It hasn't taken long for the security vendors to wake to the potential of Google's new ChromeOS. The potential that is, to create FUD – fear uncertainty and doubt.
In a release today, security company Websense quite rightly commends Google's plan to redesign the security architecture of the operating system but points out that "it’s likely that malware authors will be looking for flaws in the Chrome OS to take advantage of from day one", and asks: "It’s a great philosophy to design an OS for today’s environments, but will Google deliver? And when we will see the first attack against Chrome OS?"
Good questions. But as the same release points out (and in doing so rather undermines its argument), most security issues are application- rather than OS-based – Websense cites SQL injection, browser vulnerability and rogue AV. This implies that, while the OS retains some control over rogue code, it's up to developers to contain such issues as SQL injection and rogue anti-virus software.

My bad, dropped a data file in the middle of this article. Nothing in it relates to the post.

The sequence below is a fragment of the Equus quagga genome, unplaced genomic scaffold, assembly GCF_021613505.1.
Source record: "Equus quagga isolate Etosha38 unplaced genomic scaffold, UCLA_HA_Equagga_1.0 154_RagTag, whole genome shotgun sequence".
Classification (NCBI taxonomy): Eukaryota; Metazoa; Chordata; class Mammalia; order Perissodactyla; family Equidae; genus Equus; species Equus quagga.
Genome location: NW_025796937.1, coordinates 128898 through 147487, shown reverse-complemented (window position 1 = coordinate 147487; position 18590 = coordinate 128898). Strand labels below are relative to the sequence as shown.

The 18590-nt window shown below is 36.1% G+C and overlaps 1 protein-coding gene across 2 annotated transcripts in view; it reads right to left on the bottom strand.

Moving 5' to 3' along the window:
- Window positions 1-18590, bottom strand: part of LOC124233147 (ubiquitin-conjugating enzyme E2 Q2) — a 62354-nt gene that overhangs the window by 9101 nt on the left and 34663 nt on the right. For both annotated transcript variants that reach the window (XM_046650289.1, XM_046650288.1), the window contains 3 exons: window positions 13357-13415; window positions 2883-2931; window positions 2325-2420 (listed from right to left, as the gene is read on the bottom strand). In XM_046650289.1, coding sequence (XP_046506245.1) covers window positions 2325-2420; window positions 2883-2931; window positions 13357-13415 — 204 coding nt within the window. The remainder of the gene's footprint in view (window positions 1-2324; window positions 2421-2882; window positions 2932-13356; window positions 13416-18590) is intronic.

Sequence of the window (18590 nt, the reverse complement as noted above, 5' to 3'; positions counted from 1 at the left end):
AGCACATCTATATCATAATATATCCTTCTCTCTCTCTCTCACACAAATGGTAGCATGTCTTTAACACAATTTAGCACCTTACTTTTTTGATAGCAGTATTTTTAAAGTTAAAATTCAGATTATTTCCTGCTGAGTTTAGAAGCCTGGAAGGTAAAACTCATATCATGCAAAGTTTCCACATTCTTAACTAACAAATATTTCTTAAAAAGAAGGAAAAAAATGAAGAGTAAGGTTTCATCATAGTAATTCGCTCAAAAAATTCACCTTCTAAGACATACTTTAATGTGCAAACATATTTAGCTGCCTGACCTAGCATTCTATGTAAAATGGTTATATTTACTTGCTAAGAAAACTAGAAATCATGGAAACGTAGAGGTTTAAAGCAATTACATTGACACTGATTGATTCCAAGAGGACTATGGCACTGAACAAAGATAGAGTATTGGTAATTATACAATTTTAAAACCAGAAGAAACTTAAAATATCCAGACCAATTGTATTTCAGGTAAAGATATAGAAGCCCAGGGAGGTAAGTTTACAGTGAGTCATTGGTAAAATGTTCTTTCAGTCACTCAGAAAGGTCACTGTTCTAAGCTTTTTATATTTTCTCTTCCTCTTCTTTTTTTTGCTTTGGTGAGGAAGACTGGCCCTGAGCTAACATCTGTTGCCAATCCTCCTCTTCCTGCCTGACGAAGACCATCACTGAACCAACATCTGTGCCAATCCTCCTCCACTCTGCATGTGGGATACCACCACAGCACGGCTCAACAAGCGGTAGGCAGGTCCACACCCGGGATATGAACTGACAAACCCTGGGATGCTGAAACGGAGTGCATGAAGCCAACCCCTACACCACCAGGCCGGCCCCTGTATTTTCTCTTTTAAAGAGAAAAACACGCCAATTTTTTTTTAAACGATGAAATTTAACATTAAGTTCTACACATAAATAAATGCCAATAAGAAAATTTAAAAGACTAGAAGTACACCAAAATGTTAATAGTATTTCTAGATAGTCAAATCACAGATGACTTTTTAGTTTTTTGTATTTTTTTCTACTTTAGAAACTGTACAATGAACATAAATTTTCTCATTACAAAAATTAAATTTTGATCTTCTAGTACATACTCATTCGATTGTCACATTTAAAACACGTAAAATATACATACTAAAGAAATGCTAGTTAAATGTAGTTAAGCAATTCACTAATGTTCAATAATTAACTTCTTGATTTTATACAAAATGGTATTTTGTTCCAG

Websense also reminds us that malware authors will be looking for flaws, and here's where I think the company may be overplaying its hand: the fact remains that ChromeOS is still vapourware. Even after its general release, it'll remain a minority OS for some considerable time: both Apple's OS X and Linux have yet to make serious incursions into the Microsoft mono-culture despite years of hacking away at Redmond's fortress.
Between them, OS X and Linux have around 11-12 percent market share, with Windows hoovering up the rest. And you still don't get many viruses or malware attacks on those OSes.
Why so? It seems obvious but here goes: malware authors are in it for the money and need a critical base of unprotected machines to make their botnets work.
So what's the best target for an attack from a return on investment point of view? You know the answer to this.
That's not to say that security isn't an issue for Google, nor that it shouldn't be taken account of both by users and the developer. Rather, let's keep things in perspective here. After all, it's the security vendors who have taught us about the balance required to be struck between risk and cost/convenience.
Running up the danger flag at this stage strikes me as being a bit of an over-reaction...